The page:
- Arteriogram (angiogram) – This X-ray image of the blood vessels is used to evaluate various conditions such as aneurysm, stenosis (narrowing of the blood vessel) or blockages. A dye (contrast) will be injected through a thin flexible tube placed in an artery. This dye makes the blood vessels visible on an X-ray.
Procedures performed for these conditions include:
- Aortic root surgeries
- Valve-sparing aortic root procedures
- Aortic arch surgery
- Open and minimally invasive procedures (endovascular)
- Traditionally, aortic aneurysms are treated with a long incision in the skin to open the chest or abdomen. Different procedures are required depending upon the location of the aneurysm. The damaged segment of the aneurismal aorta is opened and replaced with a graft made of artificial material. This approach has been used for decades and has proven very successful.
- Endovascular abdominal aortic aneurysm repair is surgery to fix a widened area of the aorta. Some patients may benefit more from this technique, especially older individuals with related medical conditions. A catheter is threaded into the body through the groin with an endograft that re-lines the aneurysm from the inside of the artery. An endograft is a wire scaffolding with attached fabric that reinforces the weak spot in the aorta. By sealing the area tightly with the artery above and below the aneurysm, the graft allows blood to pass through it without pushing on the aneurysm. The endograft extends from above to below the aneurysm, excluding the aneurysm from the circulation and thus preventing rupture. These procedures are called EVAR, TEVAR and FEVAR. The use of endovascular stent grafts is particularly beneficial for a rapid recovery.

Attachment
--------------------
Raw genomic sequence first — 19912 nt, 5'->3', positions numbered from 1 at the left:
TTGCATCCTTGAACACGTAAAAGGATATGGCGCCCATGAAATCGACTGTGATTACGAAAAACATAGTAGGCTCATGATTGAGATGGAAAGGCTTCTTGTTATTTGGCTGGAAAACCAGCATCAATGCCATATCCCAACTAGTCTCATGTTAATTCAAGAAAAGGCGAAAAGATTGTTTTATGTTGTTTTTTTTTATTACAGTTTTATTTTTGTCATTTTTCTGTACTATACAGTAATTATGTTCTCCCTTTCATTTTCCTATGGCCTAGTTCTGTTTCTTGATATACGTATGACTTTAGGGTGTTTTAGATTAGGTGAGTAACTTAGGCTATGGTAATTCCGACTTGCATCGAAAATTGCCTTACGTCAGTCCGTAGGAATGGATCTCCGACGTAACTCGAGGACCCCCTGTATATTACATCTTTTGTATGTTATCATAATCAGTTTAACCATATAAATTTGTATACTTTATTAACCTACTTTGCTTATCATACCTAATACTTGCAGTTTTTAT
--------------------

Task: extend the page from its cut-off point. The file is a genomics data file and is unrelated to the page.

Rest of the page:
- Hybrid operations – Patients who are not candidates for stents may be candidates for hybrid operations, which involve use of stents to reroute the blood supply. These innovative techniques have led to a significant simplification of complex aortic problems.
- Elective and emergency surgeries
- Thoraco-abdominal aortic surgery (TAAA)
- Annual CT scans or MRAs (magnetic resonance angiograms) for small aortic aneurysms